Bad Wiessee is a municipality in the district of Miesbach in Upper Bavaria in Germany. Since 1922 it has been a spa town and located on the western shore of the Tegernsee Lake. It had a population of around 4800 inhabitants in 2014. The word "Bad" means "spa" or "baths", while "Wiessee" derives from "Westsee", meaning "western part of the lake". Bad Wiessee was first documented in 1017 in the tax book of the Tegernsee Abbey, encouraged to pay goods to the abbey.
Bad Wiessee is known for its healing sulfur-fountain, discovered by the Dutch oil explorer Adriaan Stoop in 1909 while he was drilling for oil. He built the first iodine sulfur bath in 1912 after oil production had been exhausted. People spend their holidays in Bad Wiessee because of its quiet atmosphere and its location at the north side of the Alps.
Tourism is one of the main sources of income for the population of Bad Wiessee. Although spa tourism has declined in the last decades, Bad Wiessee is still very popular for its casino and with wealthy people, many of them buying a second home or condo to spend their holidays or retirement there. The hotels, shops and restaurants cater for the medium-price-category traveller but traditional B&B and reasonable priced accommodations are still available all year round.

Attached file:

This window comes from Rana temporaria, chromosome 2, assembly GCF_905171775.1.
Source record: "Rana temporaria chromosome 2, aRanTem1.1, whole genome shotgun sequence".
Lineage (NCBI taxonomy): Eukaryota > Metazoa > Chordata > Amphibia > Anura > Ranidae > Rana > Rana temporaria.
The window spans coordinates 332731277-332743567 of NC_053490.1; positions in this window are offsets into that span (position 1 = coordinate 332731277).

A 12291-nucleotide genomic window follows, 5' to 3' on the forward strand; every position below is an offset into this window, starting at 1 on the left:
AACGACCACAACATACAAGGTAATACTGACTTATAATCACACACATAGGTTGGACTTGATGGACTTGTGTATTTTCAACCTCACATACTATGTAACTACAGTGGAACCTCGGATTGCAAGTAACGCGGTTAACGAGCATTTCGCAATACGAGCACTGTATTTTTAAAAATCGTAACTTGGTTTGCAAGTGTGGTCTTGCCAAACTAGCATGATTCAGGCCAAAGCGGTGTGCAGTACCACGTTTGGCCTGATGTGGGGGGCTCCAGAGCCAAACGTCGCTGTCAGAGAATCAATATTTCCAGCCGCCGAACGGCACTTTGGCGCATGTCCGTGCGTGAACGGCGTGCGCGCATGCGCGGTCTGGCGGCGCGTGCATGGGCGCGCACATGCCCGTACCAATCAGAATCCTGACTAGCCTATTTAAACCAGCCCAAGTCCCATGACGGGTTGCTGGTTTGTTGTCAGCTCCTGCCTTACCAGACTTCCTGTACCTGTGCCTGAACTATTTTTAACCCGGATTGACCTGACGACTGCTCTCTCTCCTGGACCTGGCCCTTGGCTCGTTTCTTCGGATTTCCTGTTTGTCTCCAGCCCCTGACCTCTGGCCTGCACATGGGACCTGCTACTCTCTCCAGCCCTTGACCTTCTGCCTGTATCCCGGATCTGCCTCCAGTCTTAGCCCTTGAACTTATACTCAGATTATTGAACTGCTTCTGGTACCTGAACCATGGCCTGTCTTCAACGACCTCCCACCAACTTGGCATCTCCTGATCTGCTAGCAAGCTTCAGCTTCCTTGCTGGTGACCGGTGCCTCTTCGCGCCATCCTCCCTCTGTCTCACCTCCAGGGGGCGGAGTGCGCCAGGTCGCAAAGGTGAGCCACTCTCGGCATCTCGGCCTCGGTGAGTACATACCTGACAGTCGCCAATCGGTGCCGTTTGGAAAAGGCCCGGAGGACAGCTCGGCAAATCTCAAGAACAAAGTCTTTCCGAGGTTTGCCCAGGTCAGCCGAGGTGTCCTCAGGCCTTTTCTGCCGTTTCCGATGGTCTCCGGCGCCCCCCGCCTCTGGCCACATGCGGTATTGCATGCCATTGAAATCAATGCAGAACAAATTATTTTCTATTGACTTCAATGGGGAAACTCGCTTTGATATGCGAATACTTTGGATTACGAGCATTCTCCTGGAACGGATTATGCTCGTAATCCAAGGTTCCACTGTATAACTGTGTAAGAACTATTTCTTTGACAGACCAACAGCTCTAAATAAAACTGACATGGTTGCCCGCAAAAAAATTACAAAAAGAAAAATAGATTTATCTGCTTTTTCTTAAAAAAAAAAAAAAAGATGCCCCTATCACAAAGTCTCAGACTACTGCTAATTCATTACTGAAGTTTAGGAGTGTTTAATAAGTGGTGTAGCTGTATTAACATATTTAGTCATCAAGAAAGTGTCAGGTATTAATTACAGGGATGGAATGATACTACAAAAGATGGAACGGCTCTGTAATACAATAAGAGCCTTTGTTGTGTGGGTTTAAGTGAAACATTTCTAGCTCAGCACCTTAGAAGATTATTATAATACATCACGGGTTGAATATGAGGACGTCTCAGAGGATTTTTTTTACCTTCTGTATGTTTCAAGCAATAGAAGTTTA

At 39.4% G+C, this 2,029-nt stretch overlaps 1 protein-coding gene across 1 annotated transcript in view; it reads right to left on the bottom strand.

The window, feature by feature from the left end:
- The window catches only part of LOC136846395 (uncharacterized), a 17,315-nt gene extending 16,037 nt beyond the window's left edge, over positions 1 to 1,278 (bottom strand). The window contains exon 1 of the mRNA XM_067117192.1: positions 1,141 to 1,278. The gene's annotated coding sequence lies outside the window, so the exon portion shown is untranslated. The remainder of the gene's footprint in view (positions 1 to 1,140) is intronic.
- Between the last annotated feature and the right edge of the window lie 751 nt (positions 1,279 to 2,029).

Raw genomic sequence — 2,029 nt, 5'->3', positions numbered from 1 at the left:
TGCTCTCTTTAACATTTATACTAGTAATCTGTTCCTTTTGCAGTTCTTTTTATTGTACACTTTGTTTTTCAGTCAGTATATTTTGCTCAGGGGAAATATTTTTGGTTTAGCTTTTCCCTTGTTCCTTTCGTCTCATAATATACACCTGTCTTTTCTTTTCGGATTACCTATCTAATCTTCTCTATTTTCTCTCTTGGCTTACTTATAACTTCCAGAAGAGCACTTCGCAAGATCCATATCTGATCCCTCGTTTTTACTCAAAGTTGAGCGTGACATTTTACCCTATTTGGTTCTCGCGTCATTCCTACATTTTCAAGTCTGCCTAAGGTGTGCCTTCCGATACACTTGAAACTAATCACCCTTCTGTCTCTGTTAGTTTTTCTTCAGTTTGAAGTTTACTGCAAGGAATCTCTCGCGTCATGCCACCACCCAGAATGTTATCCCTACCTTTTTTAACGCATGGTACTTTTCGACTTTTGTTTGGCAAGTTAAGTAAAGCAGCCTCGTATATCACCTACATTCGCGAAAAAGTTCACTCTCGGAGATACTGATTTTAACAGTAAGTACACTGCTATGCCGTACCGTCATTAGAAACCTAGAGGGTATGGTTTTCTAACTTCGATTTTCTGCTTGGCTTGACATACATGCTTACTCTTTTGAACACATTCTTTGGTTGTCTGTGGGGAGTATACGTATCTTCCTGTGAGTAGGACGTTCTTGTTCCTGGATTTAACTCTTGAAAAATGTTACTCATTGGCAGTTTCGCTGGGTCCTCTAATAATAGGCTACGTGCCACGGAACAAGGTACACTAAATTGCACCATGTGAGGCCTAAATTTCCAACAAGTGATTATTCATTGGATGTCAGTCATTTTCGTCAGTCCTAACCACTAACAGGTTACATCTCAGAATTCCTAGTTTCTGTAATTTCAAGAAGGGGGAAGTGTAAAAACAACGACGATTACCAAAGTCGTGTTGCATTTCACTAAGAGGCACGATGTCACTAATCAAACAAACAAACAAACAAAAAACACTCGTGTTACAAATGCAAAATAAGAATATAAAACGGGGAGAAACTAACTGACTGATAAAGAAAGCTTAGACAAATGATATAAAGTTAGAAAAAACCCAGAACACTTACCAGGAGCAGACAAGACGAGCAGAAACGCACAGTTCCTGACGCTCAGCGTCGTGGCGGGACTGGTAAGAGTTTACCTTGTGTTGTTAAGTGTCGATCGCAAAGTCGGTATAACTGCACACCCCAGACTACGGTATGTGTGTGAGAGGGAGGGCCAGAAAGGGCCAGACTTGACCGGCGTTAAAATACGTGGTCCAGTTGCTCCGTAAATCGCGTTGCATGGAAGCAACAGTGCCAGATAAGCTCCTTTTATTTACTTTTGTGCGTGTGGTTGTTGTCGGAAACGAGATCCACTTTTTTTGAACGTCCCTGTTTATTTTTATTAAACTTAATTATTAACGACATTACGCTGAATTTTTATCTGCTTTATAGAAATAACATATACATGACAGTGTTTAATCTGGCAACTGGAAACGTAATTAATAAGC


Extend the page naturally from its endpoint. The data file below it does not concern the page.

Bad Wiessee became notorious as the scene of the key events linked to the Night of the Long Knives, 30 June 1934, when Hitler and the Schutzstaffel (SS) purged the leadership of the Sturmabteilung (SA), many of whom were staying at the resort, in the Hotel Hanselbauer. The key leaders Ernst Röhm, Anton von Hohberg und Buchwald, Karl Ernst, Edmund Heines and Peter von Heydebreck were arrested and taken to Stadelheim Prison where they were later executed.
Bad Wiessee was also the retirement home, in 1939–1945, of Field Marshal Werner von Blomberg, author of "The Hitler oath".
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